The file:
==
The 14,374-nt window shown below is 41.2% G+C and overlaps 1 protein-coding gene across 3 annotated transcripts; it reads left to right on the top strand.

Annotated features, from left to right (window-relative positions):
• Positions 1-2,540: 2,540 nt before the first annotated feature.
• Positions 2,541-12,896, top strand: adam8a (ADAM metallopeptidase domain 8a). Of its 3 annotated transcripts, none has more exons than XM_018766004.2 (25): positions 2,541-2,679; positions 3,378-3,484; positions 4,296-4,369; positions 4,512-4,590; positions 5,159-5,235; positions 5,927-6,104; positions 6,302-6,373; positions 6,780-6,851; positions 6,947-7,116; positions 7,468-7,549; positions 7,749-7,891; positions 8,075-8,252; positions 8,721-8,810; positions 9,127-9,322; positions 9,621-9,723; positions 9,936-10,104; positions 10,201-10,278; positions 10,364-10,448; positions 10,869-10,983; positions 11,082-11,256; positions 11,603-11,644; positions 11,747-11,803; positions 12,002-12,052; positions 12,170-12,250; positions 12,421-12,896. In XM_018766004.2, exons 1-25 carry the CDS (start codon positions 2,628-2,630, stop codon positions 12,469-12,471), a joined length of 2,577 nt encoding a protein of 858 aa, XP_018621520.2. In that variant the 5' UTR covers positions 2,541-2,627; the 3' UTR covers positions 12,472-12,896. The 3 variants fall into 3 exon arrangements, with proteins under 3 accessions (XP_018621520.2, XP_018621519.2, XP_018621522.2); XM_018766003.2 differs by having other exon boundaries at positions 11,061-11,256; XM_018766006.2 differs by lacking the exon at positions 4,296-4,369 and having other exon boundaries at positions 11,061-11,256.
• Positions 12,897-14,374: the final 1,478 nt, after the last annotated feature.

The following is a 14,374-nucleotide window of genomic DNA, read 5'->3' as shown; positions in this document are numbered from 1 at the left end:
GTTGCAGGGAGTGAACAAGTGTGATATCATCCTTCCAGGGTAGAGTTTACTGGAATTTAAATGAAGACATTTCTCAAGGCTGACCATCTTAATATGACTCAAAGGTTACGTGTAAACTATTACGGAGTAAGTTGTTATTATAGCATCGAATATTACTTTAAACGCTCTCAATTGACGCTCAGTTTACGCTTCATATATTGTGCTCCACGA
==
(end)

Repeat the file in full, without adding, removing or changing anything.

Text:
The 14,374-nt window shown below is 41.2% G+C and overlaps 1 protein-coding gene across 3 annotated transcripts; it reads left to right on the top strand.

Annotated features, from left to right (window-relative positions):
• Positions 1-2,540: 2,540 nt before the first annotated feature.
• Positions 2,541-12,896, top strand: adam8a (ADAM metallopeptidase domain 8a). Of its 3 annotated transcripts, none has more exons than XM_018766004.2 (25): positions 2,541-2,679; positions 3,378-3,484; positions 4,296-4,369; positions 4,512-4,590; positions 5,159-5,235; positions 5,927-6,104; positions 6,302-6,373; positions 6,780-6,851; positions 6,947-7,116; positions 7,468-7,549; positions 7,749-7,891; positions 8,075-8,252; positions 8,721-8,810; positions 9,127-9,322; positions 9,621-9,723; positions 9,936-10,104; positions 10,201-10,278; positions 10,364-10,448; positions 10,869-10,983; positions 11,082-11,256; positions 11,603-11,644; positions 11,747-11,803; positions 12,002-12,052; positions 12,170-12,250; positions 12,421-12,896. In XM_018766004.2, exons 1-25 carry the CDS (start codon positions 2,628-2,630, stop codon positions 12,469-12,471), a joined length of 2,577 nt encoding a protein of 858 aa, XP_018621520.2. In that variant the 5' UTR covers positions 2,541-2,627; the 3' UTR covers positions 12,472-12,896. The 3 variants fall into 3 exon arrangements, with proteins under 3 accessions (XP_018621520.2, XP_018621519.2, XP_018621522.2); XM_018766003.2 differs by having other exon boundaries at positions 11,061-11,256; XM_018766006.2 differs by lacking the exon at positions 4,296-4,369 and having other exon boundaries at positions 11,061-11,256.
• Positions 12,897-14,374: the final 1,478 nt, after the last annotated feature.

The following is a 14,374-nucleotide window of genomic DNA, read 5'->3' as shown; positions in this document are numbered from 1 at the left end:
GTTGCAGGGAGTGAACAAGTGTGATATCATCCTTCCAGGGTAGAGTTTACTGGAATTTAAATGAAGACATTTCTCAAGGCTGACCATCTTAATATGACTCAAAGGTTACGTGTAAACTATTACGGAGTAAGTTGTTATTATAGCATCGAATATTACTTTAAACGCTCTCAATTGACGCTCAGTTTACGCTTCATATATTGTGCTCCACGA